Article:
Town Topics — Princeton's Weekly Community Newspaper Since 1946.
Vol. LXII, No. 10
 
Wednesday, March 5, 2008
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Consolidation Advocate Casey Lambert Is Endorsed for Township Committee

JAMES FLOYD
Harris Road

Gas Pipeline Safety Setbacks Needed in Proposed Bunn Drive Development

JEANNE FOUNTAIN
Potomac, Md.

Size of 2009 Property Tax Increase Will Fluctuate With Home Valuation

HENRY J. FRANK
Valley Road

Former Bus Driver and Crossing Guard Thanked for Years of Serving Children

B. GRANT FRASER
Shady Brook Lane

Former Mayor Says a Freeholder Koontz Would Keep County Board ‘In Balance’

Marvin R. Reed
Cameron Court


Consolidation Advocate Casey Lambert Is Endorsed for Township Committee

To the Editor:

I am delighted that Casey Lambert, who served with distinction on Township Committee several years ago, has decided to run again for the term that begins in January 2009.

I have known Ms. Lambert for a long time and have admired her ability to get things done. She was an outstanding member of the Consolidation Commission in 1995, and still believes that it would have brought great benefits to our community. Now she would like to join forces with the Borough in whatever ways possible for the betterment of the two Princetons. She would instantly take steps to stop the bickering over small matters and create major task forces to tackle areas of major, common concern. I applaud that.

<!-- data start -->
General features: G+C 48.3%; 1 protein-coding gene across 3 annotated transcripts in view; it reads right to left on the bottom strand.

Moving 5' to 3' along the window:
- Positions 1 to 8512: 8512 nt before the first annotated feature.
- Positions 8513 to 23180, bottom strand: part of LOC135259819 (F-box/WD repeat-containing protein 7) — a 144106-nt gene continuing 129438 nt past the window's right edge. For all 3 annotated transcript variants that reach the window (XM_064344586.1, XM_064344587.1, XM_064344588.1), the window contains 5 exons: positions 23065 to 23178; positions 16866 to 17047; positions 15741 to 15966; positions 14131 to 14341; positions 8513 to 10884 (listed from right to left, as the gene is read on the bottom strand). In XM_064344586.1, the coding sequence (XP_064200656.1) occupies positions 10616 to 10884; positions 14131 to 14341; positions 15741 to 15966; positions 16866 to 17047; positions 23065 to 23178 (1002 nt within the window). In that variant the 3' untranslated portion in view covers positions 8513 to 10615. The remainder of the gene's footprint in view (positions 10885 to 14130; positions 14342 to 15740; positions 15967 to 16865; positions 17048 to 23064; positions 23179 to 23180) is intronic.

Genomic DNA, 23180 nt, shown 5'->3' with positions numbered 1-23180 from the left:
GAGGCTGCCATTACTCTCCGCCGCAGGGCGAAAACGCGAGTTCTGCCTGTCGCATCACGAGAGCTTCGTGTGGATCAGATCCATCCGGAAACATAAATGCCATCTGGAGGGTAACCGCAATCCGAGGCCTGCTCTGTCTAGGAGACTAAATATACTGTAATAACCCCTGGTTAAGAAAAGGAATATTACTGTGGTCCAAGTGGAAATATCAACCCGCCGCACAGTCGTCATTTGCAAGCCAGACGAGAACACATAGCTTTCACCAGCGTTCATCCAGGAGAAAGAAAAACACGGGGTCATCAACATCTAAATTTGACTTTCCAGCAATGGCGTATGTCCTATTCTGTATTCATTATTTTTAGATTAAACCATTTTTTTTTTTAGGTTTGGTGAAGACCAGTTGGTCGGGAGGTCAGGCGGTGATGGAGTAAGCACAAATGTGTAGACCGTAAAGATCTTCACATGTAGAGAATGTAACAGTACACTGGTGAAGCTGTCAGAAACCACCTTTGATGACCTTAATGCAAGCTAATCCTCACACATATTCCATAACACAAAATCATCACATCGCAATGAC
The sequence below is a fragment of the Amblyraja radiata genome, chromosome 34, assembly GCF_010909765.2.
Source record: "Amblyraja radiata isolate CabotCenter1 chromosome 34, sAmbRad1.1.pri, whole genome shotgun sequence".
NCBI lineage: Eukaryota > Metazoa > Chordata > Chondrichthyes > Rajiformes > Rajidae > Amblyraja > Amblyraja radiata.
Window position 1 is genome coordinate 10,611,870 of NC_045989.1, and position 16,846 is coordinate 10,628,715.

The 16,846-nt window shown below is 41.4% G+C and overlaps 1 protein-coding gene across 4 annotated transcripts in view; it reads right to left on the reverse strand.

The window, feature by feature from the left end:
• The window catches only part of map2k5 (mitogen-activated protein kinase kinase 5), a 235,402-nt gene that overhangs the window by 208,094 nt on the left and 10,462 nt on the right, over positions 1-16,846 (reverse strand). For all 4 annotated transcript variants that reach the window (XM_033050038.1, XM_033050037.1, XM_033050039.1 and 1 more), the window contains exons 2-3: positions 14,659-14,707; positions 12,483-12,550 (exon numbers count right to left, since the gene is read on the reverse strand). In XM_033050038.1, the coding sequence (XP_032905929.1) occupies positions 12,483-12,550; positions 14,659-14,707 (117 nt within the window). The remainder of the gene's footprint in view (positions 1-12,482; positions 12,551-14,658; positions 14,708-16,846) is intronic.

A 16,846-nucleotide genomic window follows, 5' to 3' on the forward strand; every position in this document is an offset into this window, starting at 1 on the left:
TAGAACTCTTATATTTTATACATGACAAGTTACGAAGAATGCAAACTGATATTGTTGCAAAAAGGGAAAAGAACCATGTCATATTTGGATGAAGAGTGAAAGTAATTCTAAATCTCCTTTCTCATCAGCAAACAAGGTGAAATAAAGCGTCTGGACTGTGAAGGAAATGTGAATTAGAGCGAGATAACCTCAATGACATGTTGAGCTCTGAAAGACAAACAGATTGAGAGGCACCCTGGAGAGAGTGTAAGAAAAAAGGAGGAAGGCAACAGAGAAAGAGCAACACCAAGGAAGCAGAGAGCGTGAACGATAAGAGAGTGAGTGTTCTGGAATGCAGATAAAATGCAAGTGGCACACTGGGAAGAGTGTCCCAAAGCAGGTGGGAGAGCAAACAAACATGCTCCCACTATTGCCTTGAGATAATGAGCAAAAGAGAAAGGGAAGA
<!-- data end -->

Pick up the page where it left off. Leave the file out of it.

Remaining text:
She would also work hard to make Township government more transparent and responsive. I applaud that too, and I believe she can make it happen. 1 know her to be fair, thoughtful, and consensual. We need these qualities on Township Committee, together with energy, intelligence, and management experience, all of which she has. In addition, she has served on a whole range of Township commissions and boards, giving her much needed insights as to the ways these groups work and how they might be improved.

I told Ms. Lambert that it would be a disservice to the Township if she did not run. Happily, she has thrown her hat in the ring and I hope my friends will join me in voting for her at the March 30 PCDO endorsement meeting, and on June 3.

JAMES FLOYD
Harris Road

Gas Pipeline Safety Setbacks Needed in Proposed Bunn Drive Development

To the Editor:

In 2005, as a resident of Princeton Township, I became involved in opposing the Hovnanian plan to build senior housing on Bunn Drive. I was concerned about the two Transco natural gas transmission pipelines that run through the proposed development. Other nearby communities had ordinances that would prevent building so close to the pipelines. Why didn’t Princeton?

Pipeline companies are required by law to monitor blasting near their pipelines and are not in position to object to construction that is outside of their pipeline easement, lest they be financially responsible for loss of land value. But pipeline incidents do happen. According to the federal Office of Pipeline Safety, the number of major incidents involving natural gas transmission pipelines rose from 64 in 1995 to 118 in 2004. Three incidents in 2004 involved the Williams Transco Pipeline in New Jersey.

Pipeline companies themselves would like governments to set standards for building setbacks from their transmission pipeline easements. In testimony before Congress, an official from Transco’s parent company, speaking on behalf of the pipeline industry, lamented that mandatory setback ordinances aren’t more common. The sad fact is that Edison, New Jersey, Austin, Texas, and the State of Washington set up guidelines only after catastrophic pipeline accidents.

When it abandoned the Bunn Drive project Hovnanian pointed to the expense of fighting environmentalists. I like to think that the developer also was beginning to see that the environmentalists were making sense. I wonder how much J. Robert Hillier understands about pipeline safety, and if he was informed would he proceed with his plans?